The Organic Pigs Paradise

by Ann van Engelen

Based on the Dalley Family Organic Beef and Sheep Farm, Regan and Samm have built the best life possible for their group of pigs and hens.

“There are six boys in our family and we grew up on this farm from 1988,” says Regan.

“Our father died in 2006 and the farm was put into an estate which currently my older brother leases and I manage for him. We run lamb, beef and crop on the main property and four years ago my wife Samm and I bought a few sows to have an interest of our own.

The couple needed something that complemented what is already happening on the farm and pigs ticked all the boxes. “My father and grandfather had a small dairy farm in Oxford with around 12 cows and supplied cream to the local dairy. They had the skim milk byproduct so they kept pigs to feed this to and they sold weaners at the Addington saleyards. 

“I got a lot of knowledge from growing up around my father’s pigs and they are Samm’s and my first step into farming in our own right.

“We started with two sows and have built the group up to 12. We lease a four hectare paddock from the farm and buy barley as feed from the property as well.” 

They grow linseed for a company in Geraldine and buy the linseed cake back as a protein feed instead of using fish meal or soy which large commercial operations generally use. “It means what we grow ends up back in our soil.

We split the paddock into six areas and strip graze turnips to keep costs down and it gives the pigs green feed options.

“The farm was certified organic in the 1990s and my brother has carried this on. When we started we didn’t have a clear goal of where we wanted to go. Through media and consumers we realised there was a shortage for ethically grown organic pork so we started buying beef and lamb from the farm and we sell mixed meat packs under the trading name ‘Elmwood Organic’.”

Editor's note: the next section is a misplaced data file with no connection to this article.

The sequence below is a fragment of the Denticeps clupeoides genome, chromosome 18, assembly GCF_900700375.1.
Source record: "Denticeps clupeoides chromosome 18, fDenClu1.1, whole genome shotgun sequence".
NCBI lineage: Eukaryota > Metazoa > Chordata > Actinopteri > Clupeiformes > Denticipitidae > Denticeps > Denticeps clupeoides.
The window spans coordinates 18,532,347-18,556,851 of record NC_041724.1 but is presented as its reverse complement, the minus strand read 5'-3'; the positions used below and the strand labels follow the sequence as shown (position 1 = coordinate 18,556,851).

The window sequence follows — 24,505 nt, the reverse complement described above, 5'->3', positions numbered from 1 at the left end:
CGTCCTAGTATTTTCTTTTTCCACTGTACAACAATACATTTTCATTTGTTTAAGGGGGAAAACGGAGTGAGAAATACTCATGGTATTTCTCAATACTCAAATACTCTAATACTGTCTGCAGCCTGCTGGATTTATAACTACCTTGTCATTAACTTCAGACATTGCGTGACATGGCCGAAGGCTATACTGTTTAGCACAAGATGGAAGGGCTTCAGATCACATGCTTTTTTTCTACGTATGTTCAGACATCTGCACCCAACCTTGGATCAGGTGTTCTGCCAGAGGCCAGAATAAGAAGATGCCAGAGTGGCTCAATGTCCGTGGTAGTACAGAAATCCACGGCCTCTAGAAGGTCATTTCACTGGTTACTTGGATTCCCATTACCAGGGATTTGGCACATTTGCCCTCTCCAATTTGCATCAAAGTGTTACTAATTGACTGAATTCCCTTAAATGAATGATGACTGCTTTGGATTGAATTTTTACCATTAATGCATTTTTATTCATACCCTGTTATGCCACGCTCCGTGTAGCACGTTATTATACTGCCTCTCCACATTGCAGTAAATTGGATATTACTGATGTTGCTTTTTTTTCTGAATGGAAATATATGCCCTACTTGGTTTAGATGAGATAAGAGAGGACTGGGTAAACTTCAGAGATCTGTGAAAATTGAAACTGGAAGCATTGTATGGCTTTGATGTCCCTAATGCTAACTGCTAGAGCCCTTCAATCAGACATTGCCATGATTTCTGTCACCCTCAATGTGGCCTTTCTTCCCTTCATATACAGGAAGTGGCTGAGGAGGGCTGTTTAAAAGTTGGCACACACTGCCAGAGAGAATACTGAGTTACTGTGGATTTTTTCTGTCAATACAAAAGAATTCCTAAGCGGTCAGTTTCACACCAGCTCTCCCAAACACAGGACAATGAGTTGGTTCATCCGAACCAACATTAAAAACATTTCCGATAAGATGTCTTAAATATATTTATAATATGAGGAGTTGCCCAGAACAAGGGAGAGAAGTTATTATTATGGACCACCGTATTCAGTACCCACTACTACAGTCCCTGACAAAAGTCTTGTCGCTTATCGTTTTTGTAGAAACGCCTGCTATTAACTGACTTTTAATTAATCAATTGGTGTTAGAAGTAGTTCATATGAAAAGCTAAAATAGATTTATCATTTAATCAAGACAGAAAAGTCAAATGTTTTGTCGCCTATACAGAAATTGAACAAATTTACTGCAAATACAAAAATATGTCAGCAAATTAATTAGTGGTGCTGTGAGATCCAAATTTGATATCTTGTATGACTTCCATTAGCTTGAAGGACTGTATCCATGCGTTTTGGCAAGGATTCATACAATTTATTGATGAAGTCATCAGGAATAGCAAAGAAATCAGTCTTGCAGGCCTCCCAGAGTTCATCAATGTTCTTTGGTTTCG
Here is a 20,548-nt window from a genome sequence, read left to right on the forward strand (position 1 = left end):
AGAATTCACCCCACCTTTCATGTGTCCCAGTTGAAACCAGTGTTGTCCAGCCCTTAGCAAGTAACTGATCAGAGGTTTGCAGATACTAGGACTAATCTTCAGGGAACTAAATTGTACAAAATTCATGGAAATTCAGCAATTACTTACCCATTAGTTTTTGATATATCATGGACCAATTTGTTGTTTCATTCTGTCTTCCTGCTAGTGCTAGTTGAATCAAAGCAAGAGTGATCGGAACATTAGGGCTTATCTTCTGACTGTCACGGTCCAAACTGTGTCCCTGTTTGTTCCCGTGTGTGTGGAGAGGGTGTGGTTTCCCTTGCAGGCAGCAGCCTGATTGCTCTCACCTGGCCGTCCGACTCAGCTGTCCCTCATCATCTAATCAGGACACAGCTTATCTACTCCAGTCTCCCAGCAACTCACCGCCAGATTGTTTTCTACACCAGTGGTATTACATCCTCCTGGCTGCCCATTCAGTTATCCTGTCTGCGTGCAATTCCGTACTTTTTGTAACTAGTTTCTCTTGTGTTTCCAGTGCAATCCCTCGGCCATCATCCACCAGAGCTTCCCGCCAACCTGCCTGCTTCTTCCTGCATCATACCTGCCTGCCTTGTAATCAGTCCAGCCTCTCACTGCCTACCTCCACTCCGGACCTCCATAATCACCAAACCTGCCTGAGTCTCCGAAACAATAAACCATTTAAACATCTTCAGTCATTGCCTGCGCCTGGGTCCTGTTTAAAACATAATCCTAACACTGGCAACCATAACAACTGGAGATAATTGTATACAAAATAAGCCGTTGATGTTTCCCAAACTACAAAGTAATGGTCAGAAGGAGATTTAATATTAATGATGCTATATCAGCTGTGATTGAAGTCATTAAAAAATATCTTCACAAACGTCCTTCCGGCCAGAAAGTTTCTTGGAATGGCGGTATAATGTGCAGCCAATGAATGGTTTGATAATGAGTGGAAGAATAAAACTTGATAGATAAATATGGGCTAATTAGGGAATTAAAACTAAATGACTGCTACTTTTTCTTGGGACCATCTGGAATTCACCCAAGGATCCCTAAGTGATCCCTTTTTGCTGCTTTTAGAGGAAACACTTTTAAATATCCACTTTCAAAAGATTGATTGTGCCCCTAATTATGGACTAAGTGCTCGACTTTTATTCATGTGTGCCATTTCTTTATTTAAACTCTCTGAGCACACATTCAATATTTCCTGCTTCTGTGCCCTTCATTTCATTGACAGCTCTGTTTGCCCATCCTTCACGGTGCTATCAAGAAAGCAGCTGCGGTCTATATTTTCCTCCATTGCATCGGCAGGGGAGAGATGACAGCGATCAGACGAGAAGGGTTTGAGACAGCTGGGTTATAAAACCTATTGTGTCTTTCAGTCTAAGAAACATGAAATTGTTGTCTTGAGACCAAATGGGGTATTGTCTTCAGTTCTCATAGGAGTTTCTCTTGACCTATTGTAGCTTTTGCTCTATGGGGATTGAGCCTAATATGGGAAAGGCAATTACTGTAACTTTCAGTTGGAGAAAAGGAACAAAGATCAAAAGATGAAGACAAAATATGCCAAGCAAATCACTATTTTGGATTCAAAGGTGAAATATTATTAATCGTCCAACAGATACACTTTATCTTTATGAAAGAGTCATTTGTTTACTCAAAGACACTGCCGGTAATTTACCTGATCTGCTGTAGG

The couple have been selling and delivering meat packs to families in the Selwyn and Christchurch areas for two years and also take their products to local farmers’ markets including Ohoka, Lincoln, West Melton and Prebbleton, and the Whole Foods store in Riccarton also sell their brand.

“The happiness of our pigs is important to us. They all have names and they can wallow in mud and play and interact with the other pigs and with us. 

They really are intelligent animals.

“Even with the electric fence they are quite good at ‘houdini’ acts. They know the grass really is greener on the other side and learn very quickly if there is a way to get into another area.

“It takes about four months to graze each turnip strip and they get excited when they change paddocks and love digging for worms and grubs in the ground. If they are in a paddock where there are cow pats, they will flip the pat over and have a gourmet feed of worms and bugs.”

Their housing is linseed straw bales arranged on the ground, and each hut has an iron roof and straw is placed inside for bedding.

“Eventually the straw rots down and we replace the bales and reuse the iron roofs. There are two to three pigs housed per hut as they love company and when they snuggle in at night they are like bunches of bananas,” says Samm.

Animal welfare is important to Regan and Samm Dalley as 
they grow their pigs on their organic farm

“Effectively we have two litters of approximately 8-10 piglets per sow per year. It takes around six months for them to get to 70-80kg because we don’t feed a formulated feed like commercial farms.

“The longer they live, the more flavour the meat has.”

Lifestyle block owners buy piglets and feed them from their vege garden and they eat lawn clippings as well.

“We also have hens for eggs and they are in with the pigs and can eat alongside each other from the same trough. It is common to see them interacting with the pigs.

“We are passionate about providing our animals with a good life.

“Animal welfare is important to us and that is why we run our pigs the way we do.”